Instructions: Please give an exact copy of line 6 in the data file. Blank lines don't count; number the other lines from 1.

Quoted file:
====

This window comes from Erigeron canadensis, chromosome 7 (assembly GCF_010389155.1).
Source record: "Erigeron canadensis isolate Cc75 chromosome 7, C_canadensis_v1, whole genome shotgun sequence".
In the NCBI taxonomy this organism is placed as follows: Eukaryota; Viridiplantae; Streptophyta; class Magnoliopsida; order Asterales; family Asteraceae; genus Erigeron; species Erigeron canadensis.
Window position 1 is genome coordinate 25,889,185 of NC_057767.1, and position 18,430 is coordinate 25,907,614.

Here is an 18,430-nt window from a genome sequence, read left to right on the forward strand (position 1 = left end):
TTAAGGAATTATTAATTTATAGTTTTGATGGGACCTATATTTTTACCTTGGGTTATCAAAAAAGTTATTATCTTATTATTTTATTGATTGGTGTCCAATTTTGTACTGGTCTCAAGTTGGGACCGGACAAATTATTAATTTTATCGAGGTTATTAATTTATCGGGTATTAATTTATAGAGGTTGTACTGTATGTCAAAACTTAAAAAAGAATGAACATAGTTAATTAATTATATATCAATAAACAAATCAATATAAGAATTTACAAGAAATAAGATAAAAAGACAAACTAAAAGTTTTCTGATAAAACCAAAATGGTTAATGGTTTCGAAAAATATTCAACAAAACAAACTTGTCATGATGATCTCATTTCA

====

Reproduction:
TTAAGGAATTATTAATTTATAGTTTTGATGGGACCTATATTTTTACCTTGGGTTATCAAAAAAGTTATTATCTTATTATTTTATTGATTGGTGTCCAATTTTGTACTGGTCTCAAGTTGGGACCGGACAAATTATTAATTTTATCGAGGTTATTAATTTATCGGGTATTAATTTATAGAGGTTGTACTGTATGTCAAAACTTAAAAAAGAATGAACATAGTTAATTAATTATATATCAATAAACAAATCAATATAAGAATTTACAAGAAATAAGATAAAAAGACAAACTAAAAGTTTTCTGATAAAACCAAAATGGTTAATGGTTTCGAAAAATATTCAACAAAACAAACTTGTCATGATGATCTCATTTCA